The best of the first revisited

I’ve been thinking lately about what makes a good opening line for a story, after highlighting a couple from books I have discussed recently. Here is one of them:

“Ever since his young wife had given birth to a cat as an unexpected consequence of his experiments in sexual alchemy, and ever since his accidental invention of a novel explosive that confounded Newtonian physics by losing its force at the precise distance of two metres from the source of its blast, President Veracruz had thought of himself not only as an adept but also an intellectual.”   Senor Vivo and the Coca Lord

To me, an opening line isn’t just about making you want to continue reading; it’s about how the writer uses those first few words to make the rest of the book seem irresistible. I love those first lines that are quite quirky; that include some kind of strange juxtaposition or question that is just begging to be answered (sparking only a mild interest just won’t cut it.) The two above are good examples of that. But there are some classic first lines, often quoted merely because they are classics, which to me, don’t always live up to this criteria. For example:

“He was an old man who fished alone in a skiff in the Gulf Stream and he had gone eighty four days now without taking a fish.”    The Old Man and the Sea

Maybe it is all just a matter of opinion – some people might find this intriguing – but forgetting anything you might know about Hemmingway and the context of the rest of the book, and at the risk of being universally hated for trash-talking a classic, to me this opening line makes me think nothing more than Meh. Particularly in comparison to something like this: maximise the paranoia in a place that is unquantifiable but that is clearly full of depraved people –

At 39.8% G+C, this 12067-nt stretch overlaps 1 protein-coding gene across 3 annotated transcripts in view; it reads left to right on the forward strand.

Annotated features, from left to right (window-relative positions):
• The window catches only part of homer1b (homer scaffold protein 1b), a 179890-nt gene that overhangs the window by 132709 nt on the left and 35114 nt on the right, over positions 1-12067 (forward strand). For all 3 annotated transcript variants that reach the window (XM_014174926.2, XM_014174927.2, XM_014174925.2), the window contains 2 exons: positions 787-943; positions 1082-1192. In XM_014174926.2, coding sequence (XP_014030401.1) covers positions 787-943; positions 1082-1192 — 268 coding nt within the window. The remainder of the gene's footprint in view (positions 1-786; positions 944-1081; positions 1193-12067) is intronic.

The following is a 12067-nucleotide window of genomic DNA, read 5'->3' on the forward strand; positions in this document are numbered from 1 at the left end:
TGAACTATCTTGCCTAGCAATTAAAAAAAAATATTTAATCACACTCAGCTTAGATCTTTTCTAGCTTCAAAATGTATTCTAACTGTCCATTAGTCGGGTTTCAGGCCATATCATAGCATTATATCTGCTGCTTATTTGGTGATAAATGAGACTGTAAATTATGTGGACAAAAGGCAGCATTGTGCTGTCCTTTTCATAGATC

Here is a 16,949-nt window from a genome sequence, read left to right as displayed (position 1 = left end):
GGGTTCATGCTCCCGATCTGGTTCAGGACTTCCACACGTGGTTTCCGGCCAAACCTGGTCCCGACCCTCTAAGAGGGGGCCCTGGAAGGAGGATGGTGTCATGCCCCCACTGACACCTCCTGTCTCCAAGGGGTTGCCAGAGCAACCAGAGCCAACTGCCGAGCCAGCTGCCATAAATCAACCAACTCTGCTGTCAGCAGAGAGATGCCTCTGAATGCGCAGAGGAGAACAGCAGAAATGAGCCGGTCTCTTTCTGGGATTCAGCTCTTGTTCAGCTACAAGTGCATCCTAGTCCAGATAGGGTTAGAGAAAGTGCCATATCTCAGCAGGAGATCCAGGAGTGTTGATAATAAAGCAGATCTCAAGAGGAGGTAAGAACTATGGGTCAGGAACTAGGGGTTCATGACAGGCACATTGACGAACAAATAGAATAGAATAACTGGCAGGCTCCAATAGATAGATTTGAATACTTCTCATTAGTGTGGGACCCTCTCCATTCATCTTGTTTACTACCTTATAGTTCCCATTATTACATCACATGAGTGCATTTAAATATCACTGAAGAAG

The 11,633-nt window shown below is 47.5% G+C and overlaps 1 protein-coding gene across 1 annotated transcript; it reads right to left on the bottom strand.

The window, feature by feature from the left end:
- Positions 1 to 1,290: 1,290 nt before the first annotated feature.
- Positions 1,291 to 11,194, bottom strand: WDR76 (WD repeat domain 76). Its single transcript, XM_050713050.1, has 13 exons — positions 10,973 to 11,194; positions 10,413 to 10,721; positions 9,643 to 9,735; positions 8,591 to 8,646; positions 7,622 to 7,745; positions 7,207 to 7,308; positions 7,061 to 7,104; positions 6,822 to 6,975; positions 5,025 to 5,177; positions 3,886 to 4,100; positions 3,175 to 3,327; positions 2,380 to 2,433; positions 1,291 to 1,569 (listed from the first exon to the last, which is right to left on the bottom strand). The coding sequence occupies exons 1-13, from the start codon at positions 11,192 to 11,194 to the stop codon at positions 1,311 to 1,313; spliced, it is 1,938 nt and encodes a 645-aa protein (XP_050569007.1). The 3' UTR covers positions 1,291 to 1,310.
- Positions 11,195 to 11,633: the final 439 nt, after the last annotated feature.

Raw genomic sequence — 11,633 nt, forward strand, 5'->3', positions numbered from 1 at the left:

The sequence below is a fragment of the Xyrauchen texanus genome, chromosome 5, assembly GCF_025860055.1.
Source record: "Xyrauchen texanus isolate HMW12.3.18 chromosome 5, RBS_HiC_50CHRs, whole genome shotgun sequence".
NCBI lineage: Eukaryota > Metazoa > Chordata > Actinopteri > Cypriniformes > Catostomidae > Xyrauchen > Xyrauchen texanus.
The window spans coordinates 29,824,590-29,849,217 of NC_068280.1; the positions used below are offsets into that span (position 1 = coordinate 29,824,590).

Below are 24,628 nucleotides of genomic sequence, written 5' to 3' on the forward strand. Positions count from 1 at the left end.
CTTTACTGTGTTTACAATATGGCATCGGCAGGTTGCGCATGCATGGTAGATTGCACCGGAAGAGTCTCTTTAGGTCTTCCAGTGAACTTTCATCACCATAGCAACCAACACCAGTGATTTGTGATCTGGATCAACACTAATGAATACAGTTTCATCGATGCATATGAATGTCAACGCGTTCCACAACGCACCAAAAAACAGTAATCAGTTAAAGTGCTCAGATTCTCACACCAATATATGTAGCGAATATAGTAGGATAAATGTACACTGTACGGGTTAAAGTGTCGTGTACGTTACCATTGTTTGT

“They’re out there. Black boys in white suits up before me to commit sex acts in the hall and get it mopped up before I can catch them.”    One Flew Over the Cuckoo’s Nest

Or create an impossible situation in one simple, short sentence:

“It was a bright cold day in April, and the clocks were striking thirteen.”    1984

But who am I to judge? I should really offer up the first line of my own novel for scrutiny:

“If she had known how the events of the night were to unfold, then maybe she would not have gone.”    Beneath the Surface

Not quite of the calibre of 1984, but hopefully not too bad. For those interested in further reading, this article in The Atlantic is interesting – authors discussing their favourite lines. Feel free to comment with some of your own.


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